Tuesday, March 15, 2011

Irish Americans: More Than A Saint Patrick's Day Parade Part I (b)

By Miriam B. Medina

The gold rush in California began to draw immigrants from every part of the world. America was expanding it offered promise and opportunity and everyone wanted a piece of the action. Steamship companies, railroad companies, manufacturing firms and private enterprises turned to Europe for workers. Ruthless businessmen hired unscrupulous agents to work on commission. They were sent to Europe with an array of irresistible pamphlets, advertisements, drawings and pictures. These smooth operators promised wealth that would prove most often to be an illusion. They convinced the downtrodden that land was cheap, that jobs were plentiful and that some day they could return to their home country as wealthy land owners. If those lies didn't work, as a last resort, the smooth operator would play his final card.

"My employer is willing to loan you the money to pay for your passage and lodgings, and when you begin to work in America you can pay him back out of your wages."

When disease ruined their crops, the Irish had nothing else to keep them in Ireland, and America offered hope, promise, the American Dream. America beckoned.

For those that were destitute, and that was most of them, they had no choice but to borrow money from whomever was willing to pay for their transportation. The price of the passage would cost anywhere from $12.50 to $25.00 a head.

Without further delay, the Irish packed their meager belongings, their household goods and their families and set sea for the land of promise. The steamship agents had booked as many steerage passengers as they could possibly squeeze on deck or in the bottom of the ship, making conditions unbearable, in order to make the trip financially rewarding. The emigrants on deck were subjected to rainy cold weather conditions and the dampness of the sea. Water and food was limited. Starvation, dampness and dirty conditions provided a breeding ground for cholera and death. Diarrhea was prominent among the passengers. Those not strong enough to survive the trip succumbed to death, and their bodies were weighed down and dumped into the tempestuous sea. One ship alone registered more than 200 people who died from disease and famine caused by these horrible conditions during the long and perilous journey.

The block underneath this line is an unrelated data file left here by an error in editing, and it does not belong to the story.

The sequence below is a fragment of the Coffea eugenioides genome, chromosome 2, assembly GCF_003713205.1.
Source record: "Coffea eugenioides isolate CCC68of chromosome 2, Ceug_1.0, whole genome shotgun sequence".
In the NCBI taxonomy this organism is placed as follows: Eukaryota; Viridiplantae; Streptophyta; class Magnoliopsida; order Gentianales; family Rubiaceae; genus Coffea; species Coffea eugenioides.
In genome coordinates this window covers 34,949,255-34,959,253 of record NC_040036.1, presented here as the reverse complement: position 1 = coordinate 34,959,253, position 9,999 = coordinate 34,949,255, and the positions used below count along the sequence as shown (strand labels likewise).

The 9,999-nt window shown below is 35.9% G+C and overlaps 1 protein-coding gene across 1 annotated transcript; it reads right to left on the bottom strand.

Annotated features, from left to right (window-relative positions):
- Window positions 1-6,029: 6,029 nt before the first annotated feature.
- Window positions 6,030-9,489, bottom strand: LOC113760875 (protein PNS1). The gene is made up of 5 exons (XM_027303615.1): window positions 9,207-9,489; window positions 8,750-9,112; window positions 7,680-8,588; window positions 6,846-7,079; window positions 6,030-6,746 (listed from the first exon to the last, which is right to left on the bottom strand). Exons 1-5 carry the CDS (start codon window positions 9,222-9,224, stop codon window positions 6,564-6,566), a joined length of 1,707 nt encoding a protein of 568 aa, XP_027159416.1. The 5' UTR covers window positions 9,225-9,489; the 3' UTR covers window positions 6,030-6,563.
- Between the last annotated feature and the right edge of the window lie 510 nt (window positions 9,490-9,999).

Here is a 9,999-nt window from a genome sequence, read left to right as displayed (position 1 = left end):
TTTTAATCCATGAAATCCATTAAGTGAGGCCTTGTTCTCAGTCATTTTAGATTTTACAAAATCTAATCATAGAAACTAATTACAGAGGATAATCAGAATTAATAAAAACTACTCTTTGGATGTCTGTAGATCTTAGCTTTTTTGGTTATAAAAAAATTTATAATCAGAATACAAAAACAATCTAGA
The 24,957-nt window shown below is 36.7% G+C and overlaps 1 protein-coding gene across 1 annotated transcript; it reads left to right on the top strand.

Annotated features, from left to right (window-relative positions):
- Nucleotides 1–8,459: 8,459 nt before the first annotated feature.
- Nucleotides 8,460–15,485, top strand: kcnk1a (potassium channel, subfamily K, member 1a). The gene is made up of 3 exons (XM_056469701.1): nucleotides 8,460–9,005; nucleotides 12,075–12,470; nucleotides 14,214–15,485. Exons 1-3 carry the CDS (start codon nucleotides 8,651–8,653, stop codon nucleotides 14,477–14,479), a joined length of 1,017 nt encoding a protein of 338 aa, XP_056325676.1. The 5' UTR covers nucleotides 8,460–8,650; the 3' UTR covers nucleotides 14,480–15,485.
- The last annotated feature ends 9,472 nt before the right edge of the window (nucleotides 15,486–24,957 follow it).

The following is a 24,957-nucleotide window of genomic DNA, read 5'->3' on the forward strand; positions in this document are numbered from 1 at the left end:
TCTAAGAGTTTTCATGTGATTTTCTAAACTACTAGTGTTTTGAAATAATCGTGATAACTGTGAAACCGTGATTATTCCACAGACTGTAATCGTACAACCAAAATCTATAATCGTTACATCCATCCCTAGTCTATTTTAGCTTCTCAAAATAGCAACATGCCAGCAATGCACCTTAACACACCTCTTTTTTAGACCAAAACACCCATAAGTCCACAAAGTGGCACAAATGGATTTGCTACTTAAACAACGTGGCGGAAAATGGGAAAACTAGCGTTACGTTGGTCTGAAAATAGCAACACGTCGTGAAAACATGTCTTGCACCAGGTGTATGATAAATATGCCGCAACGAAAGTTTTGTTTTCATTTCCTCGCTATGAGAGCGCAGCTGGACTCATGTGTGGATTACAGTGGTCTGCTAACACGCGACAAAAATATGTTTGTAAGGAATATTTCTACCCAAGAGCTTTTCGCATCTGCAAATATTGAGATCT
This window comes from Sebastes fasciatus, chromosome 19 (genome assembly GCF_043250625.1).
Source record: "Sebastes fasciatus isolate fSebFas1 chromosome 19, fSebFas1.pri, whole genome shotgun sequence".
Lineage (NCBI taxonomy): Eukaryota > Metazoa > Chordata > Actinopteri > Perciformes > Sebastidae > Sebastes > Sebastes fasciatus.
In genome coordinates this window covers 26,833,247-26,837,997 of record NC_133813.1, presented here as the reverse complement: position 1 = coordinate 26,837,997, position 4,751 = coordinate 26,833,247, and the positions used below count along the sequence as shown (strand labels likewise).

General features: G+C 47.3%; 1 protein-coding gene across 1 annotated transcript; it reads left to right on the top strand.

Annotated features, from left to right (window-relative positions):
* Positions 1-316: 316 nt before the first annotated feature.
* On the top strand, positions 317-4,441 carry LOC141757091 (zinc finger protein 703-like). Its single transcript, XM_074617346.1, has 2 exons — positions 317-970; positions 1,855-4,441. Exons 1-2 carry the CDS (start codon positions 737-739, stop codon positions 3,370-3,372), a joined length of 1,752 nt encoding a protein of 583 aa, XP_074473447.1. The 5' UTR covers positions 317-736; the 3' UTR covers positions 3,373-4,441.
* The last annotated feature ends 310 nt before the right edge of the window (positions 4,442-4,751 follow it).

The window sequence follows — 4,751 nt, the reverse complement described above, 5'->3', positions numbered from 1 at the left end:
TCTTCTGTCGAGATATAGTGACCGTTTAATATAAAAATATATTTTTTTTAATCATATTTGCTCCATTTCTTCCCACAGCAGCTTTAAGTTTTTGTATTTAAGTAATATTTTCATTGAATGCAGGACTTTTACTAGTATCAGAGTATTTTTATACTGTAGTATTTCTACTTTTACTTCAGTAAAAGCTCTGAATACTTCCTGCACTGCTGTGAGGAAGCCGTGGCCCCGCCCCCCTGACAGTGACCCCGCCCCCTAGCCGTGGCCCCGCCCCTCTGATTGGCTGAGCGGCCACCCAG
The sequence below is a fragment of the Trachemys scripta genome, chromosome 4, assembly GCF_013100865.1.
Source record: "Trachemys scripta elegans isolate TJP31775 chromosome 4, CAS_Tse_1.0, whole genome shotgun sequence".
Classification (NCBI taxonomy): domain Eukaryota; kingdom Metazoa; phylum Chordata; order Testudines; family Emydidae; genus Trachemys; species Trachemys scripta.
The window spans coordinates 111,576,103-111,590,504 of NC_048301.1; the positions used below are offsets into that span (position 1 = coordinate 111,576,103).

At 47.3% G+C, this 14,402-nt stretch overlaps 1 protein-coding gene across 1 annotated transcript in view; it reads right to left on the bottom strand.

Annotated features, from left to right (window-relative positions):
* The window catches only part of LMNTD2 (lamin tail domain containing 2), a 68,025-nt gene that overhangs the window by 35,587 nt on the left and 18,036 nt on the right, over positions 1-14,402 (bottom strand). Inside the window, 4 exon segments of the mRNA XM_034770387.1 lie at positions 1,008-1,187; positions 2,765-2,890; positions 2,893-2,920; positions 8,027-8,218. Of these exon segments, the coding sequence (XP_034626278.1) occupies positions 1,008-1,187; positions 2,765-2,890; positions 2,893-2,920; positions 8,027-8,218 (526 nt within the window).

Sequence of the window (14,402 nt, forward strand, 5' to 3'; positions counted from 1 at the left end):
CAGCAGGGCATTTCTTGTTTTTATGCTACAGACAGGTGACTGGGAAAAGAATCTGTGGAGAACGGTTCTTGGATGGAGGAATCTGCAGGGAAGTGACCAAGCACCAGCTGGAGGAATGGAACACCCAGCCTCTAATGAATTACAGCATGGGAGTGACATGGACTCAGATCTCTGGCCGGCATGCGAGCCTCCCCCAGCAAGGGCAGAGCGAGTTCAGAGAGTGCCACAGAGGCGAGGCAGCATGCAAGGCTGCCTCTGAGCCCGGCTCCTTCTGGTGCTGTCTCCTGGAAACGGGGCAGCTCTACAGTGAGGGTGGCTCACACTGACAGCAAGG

Between 1847 and 1860, more than 1,000,000 Irish immigrants passed through the port of New York. Those that arrived were fortunate to be alive, having survived the terrible conditions after struggling to accumulate the passage money, either by a relative who helped them or from the so-called "loan shark", also known as the smooth operator.

Many of the Irish that arrived on the shores of America were poor, having exhausted their savings on the journey; those few who had any money left soon fell prey to the waterfront sharper who were trained con men. The Irish, as well as most immigrants who came to New York City during the mid 1800's, ordinarily lived in the tenement district, amid crime, filth and disease. They were forced to live in damp smelly cellars or attics, up to 10 people, men, women and children alike, packed into crowded single rooms where "undisturbed filth for so many years would reign." These tenement buildings were dangerous fire-traps and breeding grounds for murderous rodents that would kill babies in their cribs. Some of the Irish who couldn't find employment to pay rent lived in dirty shanties that surrounded the dumping places. They would sift through the garbage trying to find scraps for food, whether it was decaying vegetables, bread or even bones. Nonetheless, they were here in America, and many would make the most of their opportunity. In part two of this series, we will examine the history of Irish Americans once they settled into America.

Miriam B. Medina is an Expert Author at Platinum Level at EzineArticles.com

See Part II next:

To contact: miriammedina@earthlink.net

No comments: